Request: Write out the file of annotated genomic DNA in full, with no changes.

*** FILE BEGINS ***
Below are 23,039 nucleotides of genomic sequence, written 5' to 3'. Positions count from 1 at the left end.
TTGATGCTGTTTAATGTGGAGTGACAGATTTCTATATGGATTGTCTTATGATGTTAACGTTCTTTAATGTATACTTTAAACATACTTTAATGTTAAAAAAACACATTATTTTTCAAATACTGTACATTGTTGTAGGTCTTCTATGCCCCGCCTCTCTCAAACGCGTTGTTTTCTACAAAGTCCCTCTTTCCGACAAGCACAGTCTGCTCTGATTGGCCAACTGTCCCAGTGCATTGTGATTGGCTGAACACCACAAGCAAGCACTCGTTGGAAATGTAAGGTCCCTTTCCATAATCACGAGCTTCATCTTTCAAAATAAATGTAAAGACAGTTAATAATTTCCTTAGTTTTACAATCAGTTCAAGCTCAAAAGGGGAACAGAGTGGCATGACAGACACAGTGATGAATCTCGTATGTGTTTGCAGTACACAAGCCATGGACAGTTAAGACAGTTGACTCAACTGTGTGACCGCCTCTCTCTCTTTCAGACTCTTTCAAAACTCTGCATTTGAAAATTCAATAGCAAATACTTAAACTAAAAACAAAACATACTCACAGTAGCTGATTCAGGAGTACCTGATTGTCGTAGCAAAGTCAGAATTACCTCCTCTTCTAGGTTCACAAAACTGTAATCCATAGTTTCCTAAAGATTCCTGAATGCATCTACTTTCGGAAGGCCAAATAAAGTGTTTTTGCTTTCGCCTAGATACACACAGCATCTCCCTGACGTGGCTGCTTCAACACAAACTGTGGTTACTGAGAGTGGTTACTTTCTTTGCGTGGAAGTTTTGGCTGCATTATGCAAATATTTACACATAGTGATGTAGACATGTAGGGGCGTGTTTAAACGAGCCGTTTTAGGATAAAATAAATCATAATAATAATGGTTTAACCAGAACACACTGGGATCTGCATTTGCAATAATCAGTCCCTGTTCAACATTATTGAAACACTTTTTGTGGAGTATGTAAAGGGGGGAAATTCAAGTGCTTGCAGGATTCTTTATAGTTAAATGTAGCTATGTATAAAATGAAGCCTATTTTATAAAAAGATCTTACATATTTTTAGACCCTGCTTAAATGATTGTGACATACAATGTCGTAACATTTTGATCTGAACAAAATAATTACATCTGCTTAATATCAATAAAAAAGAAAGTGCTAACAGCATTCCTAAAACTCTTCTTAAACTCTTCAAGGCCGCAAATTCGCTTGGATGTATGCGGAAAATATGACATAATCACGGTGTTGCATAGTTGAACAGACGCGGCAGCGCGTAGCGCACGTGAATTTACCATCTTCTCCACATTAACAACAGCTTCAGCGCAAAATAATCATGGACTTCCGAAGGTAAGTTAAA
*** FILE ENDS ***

Below are 23,039 nucleotides of genomic sequence, written 5' to 3'. Positions count from 1 at the left end.
TTGATGCTGTTTAATGTGGAGTGACAGATTTCTATATGGATTGTCTTATGATGTTAACGTTCTTTAATGTATACTTTAAACATACTTTAATGTTAAAAAAACACATTATTTTTCAAATACTGTACATTGTTGTAGGTCTTCTATGCCCCGCCTCTCTCAAACGCGTTGTTTTCTACAAAGTCCCTCTTTCCGACAAGCACAGTCTGCTCTGATTGGCCAACTGTCCCAGTGCATTGTGATTGGCTGAACACCACAAGCAAGCACTCGTTGGAAATGTAAGGTCCCTTTCCATAATCACGAGCTTCATCTTTCAAAATAAATGTAAAGACAGTTAATAATTTCCTTAGTTTTACAATCAGTTCAAGCTCAAAAGGGGAACAGAGTGGCATGACAGACACAGTGATGAATCTCGTATGTGTTTGCAGTACACAAGCCATGGACAGTTAAGACAGTTGACTCAACTGTGTGACCGCCTCTCTCTCTTTCAGACTCTTTCAAAACTCTGCATTTGAAAATTCAATAGCAAATACTTAAACTAAAAACAAAACATACTCACAGTAGCTGATTCAGGAGTACCTGATTGTCGTAGCAAAGTCAGAATTACCTCCTCTTCTAGGTTCACAAAACTGTAATCCATAGTTTCCTAAAGATTCCTGAATGCATCTACTTTCGGAAGGCCAAATAAAGTGTTTTTGCTTTCGCCTAGATACACACAGCATCTCCCTGACGTGGCTGCTTCAACACAAACTGTGGTTACTGAGAGTGGTTACTTTCTTTGCGTGGAAGTTTTGGCTGCATTATGCAAATATTTACACATAGTGATGTAGACATGTAGGGGCGTGTTTAAACGAGCCGTTTTAGGATAAAATAAATCATAATAATAATGGTTTAACCAGAACACACTGGGATCTGCATTTGCAATAATCAGTCCCTGTTCAACATTATTGAAACACTTTTTGTGGAGTATGTAAAGGGGGGAAATTCAAGTGCTTGCAGGATTCTTTATAGTTAAATGTAGCTATGTATAAAATGAAGCCTATTTTATAAAAAGATCTTACATATTTTTAGACCCTGCTTAAATGATTGTGACATACAATGTCGTAACATTTTGATCTGAACAAAATAATTACATCTGCTTAATATCAATAAAAAAGAAAGTGCTAACAGCATTCCTAAAACTCTTCTTAAACTCTTCAAGGCCGCAAATTCGCTTGGATGTATGCGGAAAATATGACATAATCACGGTGTTGCATAGTTGAACAGACGCGGCAGCGCGTAGCGCACGTGAATTTACCATCTTCTCCACATTAACAACAGCTTCAGCGCAAAATAATCATGGACTTCCGAAGGTAAGTTAAA